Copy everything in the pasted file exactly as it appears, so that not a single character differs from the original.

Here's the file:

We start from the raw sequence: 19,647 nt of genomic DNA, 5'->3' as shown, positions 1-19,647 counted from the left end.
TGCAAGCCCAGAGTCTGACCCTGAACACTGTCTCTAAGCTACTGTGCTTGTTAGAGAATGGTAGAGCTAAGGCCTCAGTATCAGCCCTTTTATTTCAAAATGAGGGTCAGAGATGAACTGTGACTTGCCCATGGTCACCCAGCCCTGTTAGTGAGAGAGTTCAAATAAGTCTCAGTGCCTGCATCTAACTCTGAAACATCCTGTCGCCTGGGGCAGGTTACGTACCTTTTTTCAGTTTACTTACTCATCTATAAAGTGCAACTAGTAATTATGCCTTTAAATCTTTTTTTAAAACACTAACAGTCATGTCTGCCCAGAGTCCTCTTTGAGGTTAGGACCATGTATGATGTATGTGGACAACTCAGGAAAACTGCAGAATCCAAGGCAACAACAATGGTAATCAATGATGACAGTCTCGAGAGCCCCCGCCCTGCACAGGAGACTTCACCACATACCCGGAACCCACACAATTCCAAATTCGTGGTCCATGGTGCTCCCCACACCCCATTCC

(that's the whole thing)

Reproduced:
We start from the raw sequence: 19,647 nt of genomic DNA, 5'->3' as shown, positions 1-19,647 counted from the left end.
TGCAAGCCCAGAGTCTGACCCTGAACACTGTCTCTAAGCTACTGTGCTTGTTAGAGAATGGTAGAGCTAAGGCCTCAGTATCAGCCCTTTTATTTCAAAATGAGGGTCAGAGATGAACTGTGACTTGCCCATGGTCACCCAGCCCTGTTAGTGAGAGAGTTCAAATAAGTCTCAGTGCCTGCATCTAACTCTGAAACATCCTGTCGCCTGGGGCAGGTTACGTACCTTTTTTCAGTTTACTTACTCATCTATAAAGTGCAACTAGTAATTATGCCTTTAAATCTTTTTTTAAAACACTAACAGTCATGTCTGCCCAGAGTCCTCTTTGAGGTTAGGACCATGTATGATGTATGTGGACAACTCAGGAAAACTGCAGAATCCAAGGCAACAACAATGGTAATCAATGATGACAGTCTCGAGAGCCCCCGCCCTGCACAGGAGACTTCACCACATACCCGGAACCCACACAATTCCAAATTCGTGGTCCATGGTGCTCCCCACACCCCATTCC